The Plus network is providing a way for its members to open their teller machines to American Express and Discover cards, a move that some bankers could interpret as giving aid to the enemy.

D. Dale Browning, president of Plus System Inc., said the network has signed contracts and put in place communications lines and softwae that allow its 4,200 bank member to offer cash advances to holders of American Express cards and Sears Roebuck & Co.'s Discover cards.

Members Urged Move

But he said the move came at the urging of Plus members, who are looking for ways to increase their fees, and denied that it would favor the bank card competitors.

Until now, financial institutions that wanted to accommodate Discover and American Express press cards had to build their own links or go through a nonbank third-party processor.

That is often an expensive alternative, but many ATM owners have taken the plunge in a bid for more volume.

In the United States, Discover cardholders can get cash at 33,000 ATMs while American Express cardholders can tap into 26,000 machines.

Many Members May Switch

Mr. Browning said he expects that many Plus members will switch from using the alternative links they have established to his system's less costly "gateway." Members pay Plus 5 cents for every transaction it processes for them.

The decision to open the Plus machines is part of a broad strategy by the Denver-based Plus to help its members build revenues.

ATM owners collect interchange fees when cardholders from other systems use their machines. Plus will also gain revenue in the form of gateway processing fees.

But Plus is dabbling in a delicate tradeoff.

While providing more opportunity for ATM operators, Plus also is giving marketing punch to bank competitors and dimming the lines in consumers' minds between bank cards and credit cards offered by bank rivals.

Discover and American Express could now claim a broader reach for their ATM networks and more convenience for their customers. The two have not stinted on budgets for advertising campaigns that take aim at bank credit cards.

Who's More Accessible?

Bank card associations, for their part, have heavily marketed the fact that their cards are more widely accepted at ATMs than those offered by rival issuers. MasterCard International is currently running a television commercial that depicts an exasperated American Express cardholder searching for an ATM that accepts his card. American Express recently failed in a legal bid to quash the ad.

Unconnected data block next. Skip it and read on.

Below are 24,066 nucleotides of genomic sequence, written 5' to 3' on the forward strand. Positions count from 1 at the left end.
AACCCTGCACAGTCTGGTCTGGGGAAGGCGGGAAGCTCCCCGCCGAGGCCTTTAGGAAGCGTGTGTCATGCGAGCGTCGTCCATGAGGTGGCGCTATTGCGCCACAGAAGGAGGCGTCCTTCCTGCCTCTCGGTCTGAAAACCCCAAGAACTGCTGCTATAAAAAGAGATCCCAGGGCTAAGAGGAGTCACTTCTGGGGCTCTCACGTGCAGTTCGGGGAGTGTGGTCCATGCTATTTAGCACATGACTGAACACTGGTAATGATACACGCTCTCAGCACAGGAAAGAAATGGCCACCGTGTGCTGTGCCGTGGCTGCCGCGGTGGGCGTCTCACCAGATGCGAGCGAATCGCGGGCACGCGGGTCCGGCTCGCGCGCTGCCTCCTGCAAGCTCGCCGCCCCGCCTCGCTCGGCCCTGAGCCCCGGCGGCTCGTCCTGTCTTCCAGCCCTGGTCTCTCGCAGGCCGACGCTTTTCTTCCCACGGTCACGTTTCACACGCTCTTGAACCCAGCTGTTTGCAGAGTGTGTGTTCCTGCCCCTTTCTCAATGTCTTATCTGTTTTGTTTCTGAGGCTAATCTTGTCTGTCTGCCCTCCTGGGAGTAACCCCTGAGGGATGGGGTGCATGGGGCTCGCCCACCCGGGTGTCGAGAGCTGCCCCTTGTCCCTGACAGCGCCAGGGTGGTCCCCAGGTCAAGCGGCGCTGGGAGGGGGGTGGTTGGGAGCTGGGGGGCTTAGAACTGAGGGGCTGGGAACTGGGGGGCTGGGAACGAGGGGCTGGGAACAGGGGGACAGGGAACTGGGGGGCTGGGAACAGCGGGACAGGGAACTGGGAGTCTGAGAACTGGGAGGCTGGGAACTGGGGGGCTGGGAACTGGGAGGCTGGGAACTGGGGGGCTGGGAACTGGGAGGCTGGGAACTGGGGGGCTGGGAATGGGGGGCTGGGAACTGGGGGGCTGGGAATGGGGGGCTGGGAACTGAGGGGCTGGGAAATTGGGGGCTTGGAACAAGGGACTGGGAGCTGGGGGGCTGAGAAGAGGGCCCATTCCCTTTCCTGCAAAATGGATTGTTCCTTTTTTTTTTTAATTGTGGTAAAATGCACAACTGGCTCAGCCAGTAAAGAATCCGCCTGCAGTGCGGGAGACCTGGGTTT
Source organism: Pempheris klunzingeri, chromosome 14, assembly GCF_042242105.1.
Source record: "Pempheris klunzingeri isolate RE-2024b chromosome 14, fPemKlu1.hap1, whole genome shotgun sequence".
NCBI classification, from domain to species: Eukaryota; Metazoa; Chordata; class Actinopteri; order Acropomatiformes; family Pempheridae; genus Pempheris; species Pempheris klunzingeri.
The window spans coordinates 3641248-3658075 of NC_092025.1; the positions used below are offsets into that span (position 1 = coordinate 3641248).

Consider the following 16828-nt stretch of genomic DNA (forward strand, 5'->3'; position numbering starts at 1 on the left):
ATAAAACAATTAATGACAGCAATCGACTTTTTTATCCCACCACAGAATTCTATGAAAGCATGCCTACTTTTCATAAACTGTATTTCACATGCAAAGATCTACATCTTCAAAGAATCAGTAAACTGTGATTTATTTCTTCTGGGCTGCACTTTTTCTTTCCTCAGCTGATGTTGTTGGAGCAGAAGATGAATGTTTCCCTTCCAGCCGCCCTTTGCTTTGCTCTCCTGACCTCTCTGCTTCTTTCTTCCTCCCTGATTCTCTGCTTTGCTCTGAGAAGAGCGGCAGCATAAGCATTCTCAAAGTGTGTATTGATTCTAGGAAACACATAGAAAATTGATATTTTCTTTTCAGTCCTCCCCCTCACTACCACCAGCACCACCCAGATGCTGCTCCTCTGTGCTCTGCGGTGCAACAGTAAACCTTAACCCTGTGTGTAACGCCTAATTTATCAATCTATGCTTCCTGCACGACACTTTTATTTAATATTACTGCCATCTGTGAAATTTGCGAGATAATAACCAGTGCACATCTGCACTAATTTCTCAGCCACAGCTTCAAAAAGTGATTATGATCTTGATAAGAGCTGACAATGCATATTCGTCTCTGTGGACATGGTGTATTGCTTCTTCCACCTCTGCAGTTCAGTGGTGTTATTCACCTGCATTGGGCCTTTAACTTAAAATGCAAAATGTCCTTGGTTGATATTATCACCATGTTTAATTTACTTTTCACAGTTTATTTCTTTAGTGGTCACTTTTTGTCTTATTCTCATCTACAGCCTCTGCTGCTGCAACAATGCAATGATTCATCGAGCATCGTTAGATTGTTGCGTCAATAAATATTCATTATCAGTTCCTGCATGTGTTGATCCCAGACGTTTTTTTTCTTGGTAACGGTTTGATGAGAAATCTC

Plus members can begin using the gateway to American Express and Discover this week. Mr. Browning said processing of transactions has little to do with the "essence of competition" among different card brands. Moreover, nobody in the Plus network is being forced to put out a welcoming mat to their rivals.

"Our membership elects whether or not they want to participate in American Express and Discover," Mr. Browning said. "We don't make that decision for them."

Earlier Focus on 'Switching'

Plus is an international ATM system that connects 60,000 teller machines. Since its inception in 1982, its primary function has been "switching" transactions among member banks, enabling them to serve each others' customers.

In 1990, however, it began building gateway software that allowed members to link with other electronic funds-transfer systems. The force behind the decision was a pact with Cirrus System Inc., another big international ATM network that is owned by MasterCard. The pact allows members of the rival systems to accept cards from each others' customers.

Approximately 10% of the 145 million transactions Plus handled in 1991 were so-called gateway transactions, Mr. Browning said. Plus, he added, expects the percentage to increase greatly. Member demand drove the decision to link with American Express and Discover, he said.

In welcoming American Express and Discover into the network, Plus is clearly differentiating itself from Cirrus. The rival network said it has no plans to open the door to its bank enemies.

"We are much more interested in enhancing the [current] services and products we provide our membership," said Cirrus president G. Henry Mundt 3d, "rather than getting into the processing business and giving them another way to open up their machines to American Express and Discover."

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